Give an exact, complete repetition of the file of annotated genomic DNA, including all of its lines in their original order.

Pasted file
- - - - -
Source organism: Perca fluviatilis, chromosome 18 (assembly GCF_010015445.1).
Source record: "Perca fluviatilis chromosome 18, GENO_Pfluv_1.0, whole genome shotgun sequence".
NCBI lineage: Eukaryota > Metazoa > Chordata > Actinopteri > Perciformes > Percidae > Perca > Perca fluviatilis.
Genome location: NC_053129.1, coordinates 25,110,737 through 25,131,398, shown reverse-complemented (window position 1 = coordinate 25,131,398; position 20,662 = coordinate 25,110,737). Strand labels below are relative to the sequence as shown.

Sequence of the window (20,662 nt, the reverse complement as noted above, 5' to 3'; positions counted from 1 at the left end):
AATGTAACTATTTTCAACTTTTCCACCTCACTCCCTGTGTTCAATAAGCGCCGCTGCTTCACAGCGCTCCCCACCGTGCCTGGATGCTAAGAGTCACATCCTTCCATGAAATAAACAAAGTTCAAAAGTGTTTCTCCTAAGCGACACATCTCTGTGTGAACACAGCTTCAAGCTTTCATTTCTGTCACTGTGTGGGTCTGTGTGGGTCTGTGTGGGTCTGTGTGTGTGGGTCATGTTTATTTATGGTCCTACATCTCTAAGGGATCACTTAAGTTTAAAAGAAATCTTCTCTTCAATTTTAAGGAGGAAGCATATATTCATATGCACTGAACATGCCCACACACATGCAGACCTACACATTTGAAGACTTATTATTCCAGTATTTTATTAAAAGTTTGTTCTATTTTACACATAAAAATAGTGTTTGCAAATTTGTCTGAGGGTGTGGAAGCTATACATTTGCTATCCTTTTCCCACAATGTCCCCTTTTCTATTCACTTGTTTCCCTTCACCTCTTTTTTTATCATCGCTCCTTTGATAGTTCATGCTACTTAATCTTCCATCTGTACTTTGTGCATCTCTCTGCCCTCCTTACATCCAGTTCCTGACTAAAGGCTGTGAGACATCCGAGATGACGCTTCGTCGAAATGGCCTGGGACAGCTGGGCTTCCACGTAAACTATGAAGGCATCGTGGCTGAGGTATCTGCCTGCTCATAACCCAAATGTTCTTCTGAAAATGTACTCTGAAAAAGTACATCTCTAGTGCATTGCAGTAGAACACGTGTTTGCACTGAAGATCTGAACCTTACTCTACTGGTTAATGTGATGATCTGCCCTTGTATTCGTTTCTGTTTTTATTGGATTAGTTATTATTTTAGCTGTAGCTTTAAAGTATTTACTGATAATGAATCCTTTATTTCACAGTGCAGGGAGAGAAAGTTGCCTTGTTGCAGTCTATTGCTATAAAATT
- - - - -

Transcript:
Source organism: Perca fluviatilis, chromosome 18 (assembly GCF_010015445.1).
Source record: "Perca fluviatilis chromosome 18, GENO_Pfluv_1.0, whole genome shotgun sequence".
NCBI lineage: Eukaryota > Metazoa > Chordata > Actinopteri > Perciformes > Percidae > Perca > Perca fluviatilis.
Genome location: NC_053129.1, coordinates 25,110,737 through 25,131,398, shown reverse-complemented (window position 1 = coordinate 25,131,398; position 20,662 = coordinate 25,110,737). Strand labels below are relative to the sequence as shown.

Sequence of the window (20,662 nt, the reverse complement as noted above, 5' to 3'; positions counted from 1 at the left end):
AATGTAACTATTTTCAACTTTTCCACCTCACTCCCTGTGTTCAATAAGCGCCGCTGCTTCACAGCGCTCCCCACCGTGCCTGGATGCTAAGAGTCACATCCTTCCATGAAATAAACAAAGTTCAAAAGTGTTTCTCCTAAGCGACACATCTCTGTGTGAACACAGCTTCAAGCTTTCATTTCTGTCACTGTGTGGGTCTGTGTGGGTCTGTGTGGGTCTGTGTGTGTGGGTCATGTTTATTTATGGTCCTACATCTCTAAGGGATCACTTAAGTTTAAAAGAAATCTTCTCTTCAATTTTAAGGAGGAAGCATATATTCATATGCACTGAACATGCCCACACACATGCAGACCTACACATTTGAAGACTTATTATTCCAGTATTTTATTAAAAGTTTGTTCTATTTTACACATAAAAATAGTGTTTGCAAATTTGTCTGAGGGTGTGGAAGCTATACATTTGCTATCCTTTTCCCACAATGTCCCCTTTTCTATTCACTTGTTTCCCTTCACCTCTTTTTTTATCATCGCTCCTTTGATAGTTCATGCTACTTAATCTTCCATCTGTACTTTGTGCATCTCTCTGCCCTCCTTACATCCAGTTCCTGACTAAAGGCTGTGAGACATCCGAGATGACGCTTCGTCGAAATGGCCTGGGACAGCTGGGCTTCCACGTAAACTATGAAGGCATCGTGGCTGAGGTATCTGCCTGCTCATAACCCAAATGTTCTTCTGAAAATGTACTCTGAAAAAGTACATCTCTAGTGCATTGCAGTAGAACACGTGTTTGCACTGAAGATCTGAACCTTACTCTACTGGTTAATGTGATGATCTGCCCTTGTATTCGTTTCTGTTTTTATTGGATTAGTTATTATTTTAGCTGTAGCTTTAAAGTATTTACTGATAATGAATCCTTTATTTCACAGTGCAGGGAGAGAAAGTTGCCTTGTTGCAGTCTATTGCTATAAAATT